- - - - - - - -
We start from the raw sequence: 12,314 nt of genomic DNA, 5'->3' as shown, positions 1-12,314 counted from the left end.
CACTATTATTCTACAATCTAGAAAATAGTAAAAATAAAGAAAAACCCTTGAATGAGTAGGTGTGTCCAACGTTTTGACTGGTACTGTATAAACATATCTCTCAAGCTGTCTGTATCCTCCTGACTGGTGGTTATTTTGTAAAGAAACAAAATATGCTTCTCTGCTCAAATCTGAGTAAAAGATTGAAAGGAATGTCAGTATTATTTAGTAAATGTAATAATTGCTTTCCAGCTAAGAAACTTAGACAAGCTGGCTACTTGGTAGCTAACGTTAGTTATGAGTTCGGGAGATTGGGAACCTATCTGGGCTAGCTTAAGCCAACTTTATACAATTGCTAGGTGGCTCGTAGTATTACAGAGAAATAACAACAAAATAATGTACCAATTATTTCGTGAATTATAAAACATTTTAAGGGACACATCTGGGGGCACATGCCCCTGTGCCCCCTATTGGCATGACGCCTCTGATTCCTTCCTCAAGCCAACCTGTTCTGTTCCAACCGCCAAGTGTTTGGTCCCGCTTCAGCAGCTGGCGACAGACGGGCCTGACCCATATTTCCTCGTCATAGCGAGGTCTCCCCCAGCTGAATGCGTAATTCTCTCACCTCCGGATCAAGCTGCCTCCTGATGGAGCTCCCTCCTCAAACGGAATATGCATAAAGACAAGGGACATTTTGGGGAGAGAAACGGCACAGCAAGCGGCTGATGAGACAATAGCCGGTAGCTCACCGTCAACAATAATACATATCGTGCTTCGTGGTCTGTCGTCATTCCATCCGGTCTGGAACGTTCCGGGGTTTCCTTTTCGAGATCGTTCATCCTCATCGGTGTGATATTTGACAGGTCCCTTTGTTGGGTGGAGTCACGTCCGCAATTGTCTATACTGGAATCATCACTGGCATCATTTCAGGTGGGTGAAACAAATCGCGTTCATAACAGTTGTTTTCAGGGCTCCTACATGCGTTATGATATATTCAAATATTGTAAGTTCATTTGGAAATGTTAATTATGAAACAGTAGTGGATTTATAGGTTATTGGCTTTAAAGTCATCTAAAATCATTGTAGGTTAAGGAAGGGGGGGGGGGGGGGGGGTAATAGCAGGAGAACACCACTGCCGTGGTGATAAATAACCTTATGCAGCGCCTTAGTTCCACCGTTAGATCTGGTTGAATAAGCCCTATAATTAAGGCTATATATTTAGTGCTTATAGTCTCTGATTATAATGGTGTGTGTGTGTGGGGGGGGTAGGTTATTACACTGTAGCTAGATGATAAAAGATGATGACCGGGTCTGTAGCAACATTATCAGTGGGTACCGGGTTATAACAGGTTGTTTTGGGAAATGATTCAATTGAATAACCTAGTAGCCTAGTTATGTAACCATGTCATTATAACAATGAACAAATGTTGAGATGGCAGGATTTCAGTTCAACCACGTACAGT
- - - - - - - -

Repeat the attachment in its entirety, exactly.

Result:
We start from the raw sequence: 12,314 nt of genomic DNA, 5'->3' as shown, positions 1-12,314 counted from the left end.
CACTATTATTCTACAATCTAGAAAATAGTAAAAATAAAGAAAAACCCTTGAATGAGTAGGTGTGTCCAACGTTTTGACTGGTACTGTATAAACATATCTCTCAAGCTGTCTGTATCCTCCTGACTGGTGGTTATTTTGTAAAGAAACAAAATATGCTTCTCTGCTCAAATCTGAGTAAAAGATTGAAAGGAATGTCAGTATTATTTAGTAAATGTAATAATTGCTTTCCAGCTAAGAAACTTAGACAAGCTGGCTACTTGGTAGCTAACGTTAGTTATGAGTTCGGGAGATTGGGAACCTATCTGGGCTAGCTTAAGCCAACTTTATACAATTGCTAGGTGGCTCGTAGTATTACAGAGAAATAACAACAAAATAATGTACCAATTATTTCGTGAATTATAAAACATTTTAAGGGACACATCTGGGGGCACATGCCCCTGTGCCCCCTATTGGCATGACGCCTCTGATTCCTTCCTCAAGCCAACCTGTTCTGTTCCAACCGCCAAGTGTTTGGTCCCGCTTCAGCAGCTGGCGACAGACGGGCCTGACCCATATTTCCTCGTCATAGCGAGGTCTCCCCCAGCTGAATGCGTAATTCTCTCACCTCCGGATCAAGCTGCCTCCTGATGGAGCTCCCTCCTCAAACGGAATATGCATAAAGACAAGGGACATTTTGGGGAGAGAAACGGCACAGCAAGCGGCTGATGAGACAATAGCCGGTAGCTCACCGTCAACAATAATACATATCGTGCTTCGTGGTCTGTCGTCATTCCATCCGGTCTGGAACGTTCCGGGGTTTCCTTTTCGAGATCGTTCATCCTCATCGGTGTGATATTTGACAGGTCCCTTTGTTGGGTGGAGTCACGTCCGCAATTGTCTATACTGGAATCATCACTGGCATCATTTCAGGTGGGTGAAACAAATCGCGTTCATAACAGTTGTTTTCAGGGCTCCTACATGCGTTATGATATATTCAAATATTGTAAGTTCATTTGGAAATGTTAATTATGAAACAGTAGTGGATTTATAGGTTATTGGCTTTAAAGTCATCTAAAATCATTGTAGGTTAAGGAAGGGGGGGGGGGGGGGGGGTAATAGCAGGAGAACACCACTGCCGTGGTGATAAATAACCTTATGCAGCGCCTTAGTTCCACCGTTAGATCTGGTTGAATAAGCCCTATAATTAAGGCTATATATTTAGTGCTTATAGTCTCTGATTATAATGGTGTGTGTGTGTGGGGGGGGTAGGTTATTACACTGTAGCTAGATGATAAAAGATGATGACCGGGTCTGTAGCAACATTATCAGTGGGTACCGGGTTATAACAGGTTGTTTTGGGAAATGATTCAATTGAATAACCTAGTAGCCTAGTTATGTAACCATGTCATTATAACAATGAACAAATGTTGAGATGGCAGGATTTCAGTTCAACCACGTACAGT